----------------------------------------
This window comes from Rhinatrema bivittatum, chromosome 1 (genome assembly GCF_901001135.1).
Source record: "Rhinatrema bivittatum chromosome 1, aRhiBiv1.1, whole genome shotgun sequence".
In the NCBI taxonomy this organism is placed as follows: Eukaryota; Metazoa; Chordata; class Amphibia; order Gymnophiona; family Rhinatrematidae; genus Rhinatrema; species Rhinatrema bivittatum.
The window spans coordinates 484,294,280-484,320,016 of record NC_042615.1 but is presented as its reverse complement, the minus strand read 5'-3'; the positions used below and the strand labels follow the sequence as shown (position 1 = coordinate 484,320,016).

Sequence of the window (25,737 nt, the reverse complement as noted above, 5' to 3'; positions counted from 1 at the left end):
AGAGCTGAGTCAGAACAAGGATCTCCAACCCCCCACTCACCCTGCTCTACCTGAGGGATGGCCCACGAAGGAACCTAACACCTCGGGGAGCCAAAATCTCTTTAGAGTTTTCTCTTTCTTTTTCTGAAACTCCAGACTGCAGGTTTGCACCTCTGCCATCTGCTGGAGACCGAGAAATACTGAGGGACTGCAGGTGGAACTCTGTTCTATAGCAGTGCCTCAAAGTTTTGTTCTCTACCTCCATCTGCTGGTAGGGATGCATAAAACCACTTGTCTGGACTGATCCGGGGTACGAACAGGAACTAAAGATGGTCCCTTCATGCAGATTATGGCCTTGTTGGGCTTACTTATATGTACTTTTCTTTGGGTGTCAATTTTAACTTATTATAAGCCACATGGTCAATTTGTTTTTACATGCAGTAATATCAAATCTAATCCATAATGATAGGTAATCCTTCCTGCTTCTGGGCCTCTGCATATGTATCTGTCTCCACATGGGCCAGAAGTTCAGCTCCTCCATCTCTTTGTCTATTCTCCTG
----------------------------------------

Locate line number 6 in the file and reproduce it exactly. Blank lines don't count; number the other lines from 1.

AGAGCTGAGTCAGAACAAGGATCTCCAACCCCCCACTCACCCTGCTCTACCTGAGGGATGGCCCACGAAGGAACCTAACACCTCGGGGAGCCAAAATCTCTTTAGAGTTTTCTCTTTCTTTTTCTGAAACTCCAGACTGCAGGTTTGCACCTCTGCCATCTGCTGGAGACCGAGAAATACTGAGGGACTGCAGGTGGAACTCTGTTCTATAGCAGTGCCTCAAAGTTTTGTTCTCTACCTCCATCTGCTGGTAGGGATGCATAAAACCACTTGTCTGGACTGATCCGGGGTACGAACAGGAACTAAAGATGGTCCCTTCATGCAGATTATGGCCTTGTTGGGCTTACTTATATGTACTTTTCTTTGGGTGTCAATTTTAACTTATTATAAGCCACATGGTCAATTTGTTTTTACATGCAGTAATATCAAATCTAATCCATAATGATAGGTAATCCTTCCTGCTTCTGGGCCTCTGCATATGTATCTGTCTCCACATGGGCCAGAAGTTCAGCTCCTCCATCTCTTTGTCTATTCTCCTG